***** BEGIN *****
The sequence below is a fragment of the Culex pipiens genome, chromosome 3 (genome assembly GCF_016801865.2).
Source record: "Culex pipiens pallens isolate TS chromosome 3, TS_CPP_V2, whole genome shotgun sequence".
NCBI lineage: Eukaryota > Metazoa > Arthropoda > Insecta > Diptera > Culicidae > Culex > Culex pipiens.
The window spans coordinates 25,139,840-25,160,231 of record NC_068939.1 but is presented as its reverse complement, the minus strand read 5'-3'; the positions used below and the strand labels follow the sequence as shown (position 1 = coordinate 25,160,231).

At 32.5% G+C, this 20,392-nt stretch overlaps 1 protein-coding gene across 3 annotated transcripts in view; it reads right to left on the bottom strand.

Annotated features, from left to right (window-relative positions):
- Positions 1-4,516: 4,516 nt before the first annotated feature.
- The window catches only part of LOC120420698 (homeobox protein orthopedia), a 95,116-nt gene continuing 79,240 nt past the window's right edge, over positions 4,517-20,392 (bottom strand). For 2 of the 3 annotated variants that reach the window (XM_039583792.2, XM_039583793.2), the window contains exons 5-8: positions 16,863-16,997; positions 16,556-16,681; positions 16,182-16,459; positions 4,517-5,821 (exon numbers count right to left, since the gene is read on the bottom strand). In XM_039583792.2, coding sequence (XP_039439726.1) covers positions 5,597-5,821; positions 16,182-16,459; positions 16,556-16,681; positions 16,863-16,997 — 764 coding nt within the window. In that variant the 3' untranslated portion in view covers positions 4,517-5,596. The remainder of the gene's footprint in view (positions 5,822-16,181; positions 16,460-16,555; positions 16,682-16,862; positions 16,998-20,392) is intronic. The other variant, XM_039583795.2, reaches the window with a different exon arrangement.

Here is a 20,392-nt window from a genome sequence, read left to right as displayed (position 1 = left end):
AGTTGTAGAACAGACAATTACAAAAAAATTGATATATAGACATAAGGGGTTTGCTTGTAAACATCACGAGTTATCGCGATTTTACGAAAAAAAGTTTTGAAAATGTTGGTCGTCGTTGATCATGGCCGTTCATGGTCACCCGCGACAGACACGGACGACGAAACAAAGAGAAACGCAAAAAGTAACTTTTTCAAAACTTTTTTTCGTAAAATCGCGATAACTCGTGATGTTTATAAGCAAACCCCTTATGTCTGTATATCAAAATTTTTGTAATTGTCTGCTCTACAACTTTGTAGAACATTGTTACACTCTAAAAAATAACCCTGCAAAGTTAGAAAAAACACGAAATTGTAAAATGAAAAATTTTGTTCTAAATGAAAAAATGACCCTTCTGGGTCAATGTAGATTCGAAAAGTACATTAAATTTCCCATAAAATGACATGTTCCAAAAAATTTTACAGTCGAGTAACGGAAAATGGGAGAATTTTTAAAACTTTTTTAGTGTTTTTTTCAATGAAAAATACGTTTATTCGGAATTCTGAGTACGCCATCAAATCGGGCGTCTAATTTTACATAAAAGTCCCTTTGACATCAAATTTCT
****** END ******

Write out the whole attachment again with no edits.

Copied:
The sequence below is a fragment of the Culex pipiens genome, chromosome 3 (genome assembly GCF_016801865.2).
Source record: "Culex pipiens pallens isolate TS chromosome 3, TS_CPP_V2, whole genome shotgun sequence".
NCBI lineage: Eukaryota > Metazoa > Arthropoda > Insecta > Diptera > Culicidae > Culex > Culex pipiens.
The window spans coordinates 25,139,840-25,160,231 of record NC_068939.1 but is presented as its reverse complement, the minus strand read 5'-3'; the positions used below and the strand labels follow the sequence as shown (position 1 = coordinate 25,160,231).

At 32.5% G+C, this 20,392-nt stretch overlaps 1 protein-coding gene across 3 annotated transcripts in view; it reads right to left on the bottom strand.

Annotated features, from left to right (window-relative positions):
- Positions 1-4,516: 4,516 nt before the first annotated feature.
- The window catches only part of LOC120420698 (homeobox protein orthopedia), a 95,116-nt gene continuing 79,240 nt past the window's right edge, over positions 4,517-20,392 (bottom strand). For 2 of the 3 annotated variants that reach the window (XM_039583792.2, XM_039583793.2), the window contains exons 5-8: positions 16,863-16,997; positions 16,556-16,681; positions 16,182-16,459; positions 4,517-5,821 (exon numbers count right to left, since the gene is read on the bottom strand). In XM_039583792.2, coding sequence (XP_039439726.1) covers positions 5,597-5,821; positions 16,182-16,459; positions 16,556-16,681; positions 16,863-16,997 — 764 coding nt within the window. In that variant the 3' untranslated portion in view covers positions 4,517-5,596. The remainder of the gene's footprint in view (positions 5,822-16,181; positions 16,460-16,555; positions 16,682-16,862; positions 16,998-20,392) is intronic. The other variant, XM_039583795.2, reaches the window with a different exon arrangement.

Here is a 20,392-nt window from a genome sequence, read left to right as displayed (position 1 = left end):
AGTTGTAGAACAGACAATTACAAAAAAATTGATATATAGACATAAGGGGTTTGCTTGTAAACATCACGAGTTATCGCGATTTTACGAAAAAAAGTTTTGAAAATGTTGGTCGTCGTTGATCATGGCCGTTCATGGTCACCCGCGACAGACACGGACGACGAAACAAAGAGAAACGCAAAAAGTAACTTTTTCAAAACTTTTTTTCGTAAAATCGCGATAACTCGTGATGTTTATAAGCAAACCCCTTATGTCTGTATATCAAAATTTTTGTAATTGTCTGCTCTACAACTTTGTAGAACATTGTTACACTCTAAAAAATAACCCTGCAAAGTTAGAAAAAACACGAAATTGTAAAATGAAAAATTTTGTTCTAAATGAAAAAATGACCCTTCTGGGTCAATGTAGATTCGAAAAGTACATTAAATTTCCCATAAAATGACATGTTCCAAAAAATTTTACAGTCGAGTAACGGAAAATGGGAGAATTTTTAAAACTTTTTTAGTGTTTTTTTCAATGAAAAATACGTTTATTCGGAATTCTGAGTACGCCATCAAATCGGGCGTCTAATTTTACATAAAAGTCCCTTTGACATCAAATTTCT